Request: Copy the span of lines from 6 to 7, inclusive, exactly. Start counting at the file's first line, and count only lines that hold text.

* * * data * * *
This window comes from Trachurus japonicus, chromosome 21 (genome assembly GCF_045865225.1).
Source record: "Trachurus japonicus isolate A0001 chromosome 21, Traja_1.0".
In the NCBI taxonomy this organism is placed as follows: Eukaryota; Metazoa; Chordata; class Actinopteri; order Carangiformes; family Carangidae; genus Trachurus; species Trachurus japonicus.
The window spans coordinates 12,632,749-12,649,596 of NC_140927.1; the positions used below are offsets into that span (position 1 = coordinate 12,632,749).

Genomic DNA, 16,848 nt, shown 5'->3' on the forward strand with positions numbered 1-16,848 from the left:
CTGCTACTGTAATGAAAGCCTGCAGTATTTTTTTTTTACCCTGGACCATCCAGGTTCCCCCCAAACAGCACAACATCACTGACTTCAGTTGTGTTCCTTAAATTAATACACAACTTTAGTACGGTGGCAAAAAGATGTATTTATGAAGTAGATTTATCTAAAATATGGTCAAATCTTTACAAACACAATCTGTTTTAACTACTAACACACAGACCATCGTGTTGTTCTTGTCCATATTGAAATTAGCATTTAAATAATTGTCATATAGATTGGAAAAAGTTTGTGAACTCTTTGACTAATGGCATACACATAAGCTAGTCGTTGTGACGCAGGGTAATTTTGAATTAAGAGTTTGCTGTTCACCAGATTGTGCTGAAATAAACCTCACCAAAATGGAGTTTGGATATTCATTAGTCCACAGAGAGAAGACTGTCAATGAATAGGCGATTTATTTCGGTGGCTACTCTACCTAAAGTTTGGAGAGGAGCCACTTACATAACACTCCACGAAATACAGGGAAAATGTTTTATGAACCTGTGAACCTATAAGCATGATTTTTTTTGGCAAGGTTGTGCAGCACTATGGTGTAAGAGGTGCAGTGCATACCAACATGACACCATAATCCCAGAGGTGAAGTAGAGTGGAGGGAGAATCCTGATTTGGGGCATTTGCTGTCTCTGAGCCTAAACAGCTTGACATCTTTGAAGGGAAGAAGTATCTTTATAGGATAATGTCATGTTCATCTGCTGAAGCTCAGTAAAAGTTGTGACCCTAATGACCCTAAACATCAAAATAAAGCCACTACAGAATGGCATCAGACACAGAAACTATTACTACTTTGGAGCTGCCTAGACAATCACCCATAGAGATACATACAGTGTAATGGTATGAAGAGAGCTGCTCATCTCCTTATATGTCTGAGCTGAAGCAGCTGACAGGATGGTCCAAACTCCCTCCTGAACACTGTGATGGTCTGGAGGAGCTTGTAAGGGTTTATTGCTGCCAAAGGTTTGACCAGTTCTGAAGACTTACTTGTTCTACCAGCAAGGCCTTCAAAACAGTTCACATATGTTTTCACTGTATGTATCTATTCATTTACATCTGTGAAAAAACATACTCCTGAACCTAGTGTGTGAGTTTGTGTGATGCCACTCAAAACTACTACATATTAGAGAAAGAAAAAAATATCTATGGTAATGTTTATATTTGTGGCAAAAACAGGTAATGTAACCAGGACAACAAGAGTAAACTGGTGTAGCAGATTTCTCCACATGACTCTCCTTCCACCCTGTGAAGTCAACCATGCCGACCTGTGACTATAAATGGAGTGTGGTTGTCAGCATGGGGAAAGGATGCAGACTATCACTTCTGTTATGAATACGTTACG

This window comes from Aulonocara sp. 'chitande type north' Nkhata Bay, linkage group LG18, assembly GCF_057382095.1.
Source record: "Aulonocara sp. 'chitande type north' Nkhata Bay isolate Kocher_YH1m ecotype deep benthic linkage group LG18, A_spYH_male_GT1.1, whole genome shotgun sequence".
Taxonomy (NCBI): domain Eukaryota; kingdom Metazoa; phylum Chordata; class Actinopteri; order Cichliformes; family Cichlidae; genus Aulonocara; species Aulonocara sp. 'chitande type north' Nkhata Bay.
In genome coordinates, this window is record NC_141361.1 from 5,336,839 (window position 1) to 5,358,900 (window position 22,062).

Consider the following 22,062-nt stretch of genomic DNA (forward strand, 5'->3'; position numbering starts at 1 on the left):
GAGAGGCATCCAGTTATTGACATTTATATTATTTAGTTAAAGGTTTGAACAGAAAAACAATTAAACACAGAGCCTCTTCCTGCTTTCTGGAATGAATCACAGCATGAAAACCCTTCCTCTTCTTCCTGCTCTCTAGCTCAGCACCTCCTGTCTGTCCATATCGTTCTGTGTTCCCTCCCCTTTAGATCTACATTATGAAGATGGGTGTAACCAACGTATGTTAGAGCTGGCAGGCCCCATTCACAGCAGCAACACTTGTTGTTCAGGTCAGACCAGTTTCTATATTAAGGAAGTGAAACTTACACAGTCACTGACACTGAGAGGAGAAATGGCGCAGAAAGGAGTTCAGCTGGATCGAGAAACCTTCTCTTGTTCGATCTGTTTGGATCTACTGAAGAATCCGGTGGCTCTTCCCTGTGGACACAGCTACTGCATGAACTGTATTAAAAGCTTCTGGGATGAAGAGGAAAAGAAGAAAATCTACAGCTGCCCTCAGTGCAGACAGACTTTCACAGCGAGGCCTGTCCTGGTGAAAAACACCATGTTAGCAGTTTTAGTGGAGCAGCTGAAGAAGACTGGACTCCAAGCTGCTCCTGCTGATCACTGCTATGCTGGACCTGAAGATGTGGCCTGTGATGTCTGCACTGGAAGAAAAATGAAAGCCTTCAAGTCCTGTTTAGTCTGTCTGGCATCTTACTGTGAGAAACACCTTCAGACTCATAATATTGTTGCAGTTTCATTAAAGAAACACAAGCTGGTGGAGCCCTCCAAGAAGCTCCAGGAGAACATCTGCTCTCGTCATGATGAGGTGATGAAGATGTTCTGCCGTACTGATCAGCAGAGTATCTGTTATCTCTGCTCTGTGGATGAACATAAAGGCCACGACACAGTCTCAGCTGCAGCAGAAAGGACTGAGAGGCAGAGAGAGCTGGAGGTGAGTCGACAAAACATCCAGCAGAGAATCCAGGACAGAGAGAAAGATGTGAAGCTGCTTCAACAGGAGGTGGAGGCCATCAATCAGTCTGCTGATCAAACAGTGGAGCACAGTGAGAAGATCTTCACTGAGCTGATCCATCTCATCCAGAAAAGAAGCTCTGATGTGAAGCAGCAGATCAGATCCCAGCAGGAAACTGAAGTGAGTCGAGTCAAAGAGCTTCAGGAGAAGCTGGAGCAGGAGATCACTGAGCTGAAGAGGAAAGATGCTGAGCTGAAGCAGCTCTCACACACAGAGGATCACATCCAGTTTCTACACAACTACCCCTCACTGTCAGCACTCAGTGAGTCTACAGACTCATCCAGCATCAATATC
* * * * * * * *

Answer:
CTGCTACTGTAATGAAAGCCTGCAGTATTTTTTTTTTACCCTGGACCATCCAGGTTCCCCCCAAACAGCACAACATCACTGACTTCAGTTGTGTTCCTTAAATTAATACACAACTTTAGTACGGTGGCAAAAAGATGTATTTATGAAGTAGATTTATCTAAAATATGGTCAAATCTTTACAAACACAATCTGTTTTAACTACTAACACACAGACCATCGTGTTGTTCTTGTCCATATTGAAATTAGCATTTAAATAATTGTCATATAGATTGGAAAAAGTTTGTGAACTCTTTGACTAATGGCATACACATAAGCTAGTCGTTGTGACGCAGGGTAATTTTGAATTAAGAGTTTGCTGTTCACCAGATTGTGCTGAAATAAACCTCACCAAAATGGAGTTTGGATATTCATTAGTCCACAGAGAGAAGACTGTCAATGAATAGGCGATTTATTTCGGTGGCTACTCTACCTAAAGTTTGGAGAGGAGCCACTTACATAACACTCCACGAAATACAGGGAAAATGTTTTATGAACCTGTGAACCTATAAGCATGATTTTTTTTGGCAAGGTTGTGCAGCACTATGGTGTAAGAGGTGCAGTGCATACCAACATGACACCATAATCCCAGAGGTGAAGTAGAGTGGAGGGAGAATCCTGATTTGGGGCATTTGCTGTCTCTGAGCCTAAACAGCTTGACATCTTTGAAGGGAAGAAGTATCTTTATAGGATAATGTCATGTTCATCTGCTGAAGCTCAGTAAAAGTTGTGACCCTAATGACCCTAAACATCAAAATAAAGCCACTACAGAATGGCATCAGACACAGAAACTATTACTACTTTGGAGCTGCCTAGACAATCACCCATAGAGATACATACAGTGTAATGGTATGAAGAGAGCTGCTCATCTCCTTATATGTCTGAGCTGAAGCAGCTGACAGGATGGTCCAAACTCCCTCCTGAACACTGTGATGGTCTGGAGGAGCTTGTAAGGGTTTATTGCTGCCAAAGGTTTGACCAGTTCTGAAGACTTACTTGTTCTACCAGCAAGGCCTTCAAAACAGTTCACATATGTTTTCACTGTATGTATCTATTCATTTACATCTGTGAAAAAACATACTCCTGAACCTAGTGTGTGAGTTTGTGTGATGCCACTCAAAACTACTACATATTAGAGAAAGAAAAAAATATCTATGGTAATGTTTATATTTGTGGCAAAAACAGGTAATGTAACCAGGACAACAAGAGTAAACTGGTGTAGCAGATTTCTCCACATGACTCTCCTTCCACCCTGTGAAGTCAACCATGCCGACCTGTGACTATAAATGGAGTGTGGTTGTCAGCATGGGGAAAGGATGCAGACTATCACTTCTGTTATGAATACGTTACG

This window comes from Aulonocara sp. 'chitande type north' Nkhata Bay, linkage group LG18, assembly GCF_057382095.1.